You'll have to create a free Amazon account if you don't already have one, and the offer is only good until Sunday, January 3, so hurry up and take advantage of this free offer!
Soon there will be yet another premium cable channel competing against HBO, Showtime, and your attention. Offering up newly released movies, Epix will launch its service in October with The Curious Case of Benjamin Button at the top of its playlist. But what Epix is doing differently is something any Internet fiend can get behind: they're launching five months early to online subscribers first.
This means that starting in May, you can check out great new movies from MGM, Paramount, and Lions Gate on your computer from wherever you have an Internet connection.
Unfortunately, there have been no subscription prices released yet, and streaming the content on the web isn't the studios' primary business model, but I'm hoping they keep the goods coming online even after the channel launches in October — I'm sure those of you without cable would agree.
I know, getting constant updates in your RSS reader with the 99-cent movie of the week on iTunes is pretty sweet and such a nice surprise. But what if you could easily check out all the free video downloads from iTunes? Yes you heard correctly — free downloads on iTunes, they do exist! Apple's iTunes Store is finally aggregating all of their free video content in one handy spot, so you can find the goods quicker and easier.
There aren't a ton of videos to choose from - yet - so let's keep our fingers crossed that Apple adds some more to their $0 line-up! To access the videos, go to the iTunes store and click on TV shows. Once you're on the TV page, scroll down to find the "Free On iTunes" content. Keep in mind that the free downloads are currently only available to US residents.
Don't get me wrong, I love being able to see a movie I missed in theaters as soon as it becomes available on DVD — don't we all? But in all honesty, it really doesn't bother me if I want to watch it on my cable pay-per-view service and wait a few months after the DVD release. Well according to The New York Times, Warner Brothers will now be offering video-on-demand systems on the same day they are released as DVDs.
Therefore movies will now become available a heck of a lot faster to users of online rental services like Apple TV, Comcast, Amazon and iTunes movie rentals. Warner Bros. is hoping that this new change will decrease the costs of manufacturing and distributing DVDs.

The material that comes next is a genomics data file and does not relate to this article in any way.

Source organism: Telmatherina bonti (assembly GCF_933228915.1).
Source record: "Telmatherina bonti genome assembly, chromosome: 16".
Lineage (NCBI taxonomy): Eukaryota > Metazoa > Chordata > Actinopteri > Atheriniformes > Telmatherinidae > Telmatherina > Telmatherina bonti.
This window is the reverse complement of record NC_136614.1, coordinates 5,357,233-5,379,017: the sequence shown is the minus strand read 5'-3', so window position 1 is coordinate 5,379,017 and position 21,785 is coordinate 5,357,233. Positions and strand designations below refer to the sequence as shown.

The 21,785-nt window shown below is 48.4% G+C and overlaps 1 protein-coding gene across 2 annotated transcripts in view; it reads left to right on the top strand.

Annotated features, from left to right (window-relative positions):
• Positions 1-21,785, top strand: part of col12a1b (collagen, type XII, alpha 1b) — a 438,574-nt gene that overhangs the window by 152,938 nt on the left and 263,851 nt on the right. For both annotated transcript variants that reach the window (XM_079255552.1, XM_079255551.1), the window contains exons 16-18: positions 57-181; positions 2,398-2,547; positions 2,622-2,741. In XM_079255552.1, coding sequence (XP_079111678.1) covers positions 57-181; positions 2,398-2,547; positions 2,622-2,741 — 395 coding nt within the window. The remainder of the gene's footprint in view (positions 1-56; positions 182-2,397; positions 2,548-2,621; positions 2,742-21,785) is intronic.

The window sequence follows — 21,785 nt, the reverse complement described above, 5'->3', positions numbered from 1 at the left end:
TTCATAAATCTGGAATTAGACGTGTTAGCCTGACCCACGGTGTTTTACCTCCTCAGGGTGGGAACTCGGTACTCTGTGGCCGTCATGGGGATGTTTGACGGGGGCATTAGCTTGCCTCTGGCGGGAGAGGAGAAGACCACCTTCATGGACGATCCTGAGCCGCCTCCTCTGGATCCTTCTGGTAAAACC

I was all jazzed up this week when Hulu, the free streaming video site went public. Since their movie service hasn't gained as much attention as their hyped-up TV service, I decided to take it for a test drive by connecting my MacBook Pro to my 50-inch HDTV for the full movie-watching experience. The movie selection isn't the greatest, but they plan to add many more titles as time goes on.
After selecting the Kevin Spacey movie K-Pax, I was required to sign-up for an account since the video had "mature content." Sign-up was quick and painless, and the movie started right away. To see what I thought about the sound quality and commercials, read more
Starting tomorrow you'll be able to catch all your favorite shows online with Hulu, which is set to emerge from its private beta status — yay! Hulu already distributes content for NBC and FOX and will be adding more content from Warner Brothers, Lionsgate as well as many other networks. Not only will you get to watch great shows like The Office and House, but Hulu also provides full length movies. The catch? There is no catch, Hulu is free and gets its revenue from short 15 to 30 second ads. Thanks for the heads-up Calamari! Unfortunately this service is only available in the U.S. right now.
It's really hard to beat a good competition movie, whether it's a bad dance movie, a documentary about real-life competition, or a totally fake documentary. Thus, I present to you my latest online find: a mockumentary called Unflinching Triumph: The Phillip Rockhammer Story.
This hilariously deadpan film, which you can watch in its entirety on the web, explores the "inner world" of staring contests, including the nationwide championship held by the NASP, or National Association of Staredown Professionals. Phillip Rockhammer is the "professional staring athlete" whose journey is documented in the film. From his nail-biting showdowns with the reigning champion to his personal struggles, the camera captures it all. With tender seriousness, director J.R. McCord lightly mocks the competition documentary genre with this movie about, in Phillip Rockhammer's words, "the ultimate challenge of mind and body."